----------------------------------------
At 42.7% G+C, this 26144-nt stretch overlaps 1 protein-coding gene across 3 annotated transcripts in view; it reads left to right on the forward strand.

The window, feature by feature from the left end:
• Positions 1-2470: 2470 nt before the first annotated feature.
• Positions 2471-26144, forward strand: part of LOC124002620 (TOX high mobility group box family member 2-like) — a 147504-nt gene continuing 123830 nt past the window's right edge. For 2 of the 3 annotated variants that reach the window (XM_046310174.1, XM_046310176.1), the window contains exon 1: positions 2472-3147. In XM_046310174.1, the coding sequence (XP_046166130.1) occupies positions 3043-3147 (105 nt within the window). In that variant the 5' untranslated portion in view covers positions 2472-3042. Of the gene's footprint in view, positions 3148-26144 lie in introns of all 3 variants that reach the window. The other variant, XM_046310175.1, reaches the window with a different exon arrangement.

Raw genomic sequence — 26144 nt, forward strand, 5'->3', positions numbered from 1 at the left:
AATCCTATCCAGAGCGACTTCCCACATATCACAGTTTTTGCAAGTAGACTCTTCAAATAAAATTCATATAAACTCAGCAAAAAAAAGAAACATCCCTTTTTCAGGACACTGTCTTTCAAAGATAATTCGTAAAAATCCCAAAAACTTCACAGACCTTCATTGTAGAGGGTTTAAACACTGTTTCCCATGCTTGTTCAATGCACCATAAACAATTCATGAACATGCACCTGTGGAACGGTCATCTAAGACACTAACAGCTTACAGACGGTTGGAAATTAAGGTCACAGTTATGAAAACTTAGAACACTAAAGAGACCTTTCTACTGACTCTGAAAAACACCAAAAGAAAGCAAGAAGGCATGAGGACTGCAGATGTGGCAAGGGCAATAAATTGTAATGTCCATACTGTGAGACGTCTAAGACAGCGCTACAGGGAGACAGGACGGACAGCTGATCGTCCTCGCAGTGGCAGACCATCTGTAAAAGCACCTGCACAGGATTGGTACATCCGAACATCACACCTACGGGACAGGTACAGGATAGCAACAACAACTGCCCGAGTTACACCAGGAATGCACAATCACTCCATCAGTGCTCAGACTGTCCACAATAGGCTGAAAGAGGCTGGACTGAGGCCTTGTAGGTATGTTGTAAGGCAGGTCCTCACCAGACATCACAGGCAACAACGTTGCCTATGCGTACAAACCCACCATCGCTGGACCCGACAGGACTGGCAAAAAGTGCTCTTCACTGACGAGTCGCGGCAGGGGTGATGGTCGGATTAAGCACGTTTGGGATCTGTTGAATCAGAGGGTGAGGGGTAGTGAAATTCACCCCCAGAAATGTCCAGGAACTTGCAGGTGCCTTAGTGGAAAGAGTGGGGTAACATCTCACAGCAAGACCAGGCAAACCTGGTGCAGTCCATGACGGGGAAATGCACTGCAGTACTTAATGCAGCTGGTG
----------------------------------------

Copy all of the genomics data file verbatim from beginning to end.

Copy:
At 42.7% G+C, this 26144-nt stretch overlaps 1 protein-coding gene across 3 annotated transcripts in view; it reads left to right on the forward strand.

The window, feature by feature from the left end:
• Positions 1-2470: 2470 nt before the first annotated feature.
• Positions 2471-26144, forward strand: part of LOC124002620 (TOX high mobility group box family member 2-like) — a 147504-nt gene continuing 123830 nt past the window's right edge. For 2 of the 3 annotated variants that reach the window (XM_046310174.1, XM_046310176.1), the window contains exon 1: positions 2472-3147. In XM_046310174.1, the coding sequence (XP_046166130.1) occupies positions 3043-3147 (105 nt within the window). In that variant the 5' untranslated portion in view covers positions 2472-3042. Of the gene's footprint in view, positions 3148-26144 lie in introns of all 3 variants that reach the window. The other variant, XM_046310175.1, reaches the window with a different exon arrangement.

Raw genomic sequence — 26144 nt, forward strand, 5'->3', positions numbered from 1 at the left:
AATCCTATCCAGAGCGACTTCCCACATATCACAGTTTTTGCAAGTAGACTCTTCAAATAAAATTCATATAAACTCAGCAAAAAAAAGAAACATCCCTTTTTCAGGACACTGTCTTTCAAAGATAATTCGTAAAAATCCCAAAAACTTCACAGACCTTCATTGTAGAGGGTTTAAACACTGTTTCCCATGCTTGTTCAATGCACCATAAACAATTCATGAACATGCACCTGTGGAACGGTCATCTAAGACACTAACAGCTTACAGACGGTTGGAAATTAAGGTCACAGTTATGAAAACTTAGAACACTAAAGAGACCTTTCTACTGACTCTGAAAAACACCAAAAGAAAGCAAGAAGGCATGAGGACTGCAGATGTGGCAAGGGCAATAAATTGTAATGTCCATACTGTGAGACGTCTAAGACAGCGCTACAGGGAGACAGGACGGACAGCTGATCGTCCTCGCAGTGGCAGACCATCTGTAAAAGCACCTGCACAGGATTGGTACATCCGAACATCACACCTACGGGACAGGTACAGGATAGCAACAACAACTGCCCGAGTTACACCAGGAATGCACAATCACTCCATCAGTGCTCAGACTGTCCACAATAGGCTGAAAGAGGCTGGACTGAGGCCTTGTAGGTATGTTGTAAGGCAGGTCCTCACCAGACATCACAGGCAACAACGTTGCCTATGCGTACAAACCCACCATCGCTGGACCCGACAGGACTGGCAAAAAGTGCTCTTCACTGACGAGTCGCGGCAGGGGTGATGGTCGGATTAAGCACGTTTGGGATCTGTTGAATCAGAGGGTGAGGGGTAGTGAAATTCACCCCCAGAAATGTCCAGGAACTTGCAGGTGCCTTAGTGGAAAGAGTGGGGTAACATCTCACAGCAAGACCAGGCAAACCTGGTGCAGTCCATGACGGGGAAATGCACTGCAGTACTTAATGCAGCTGGTG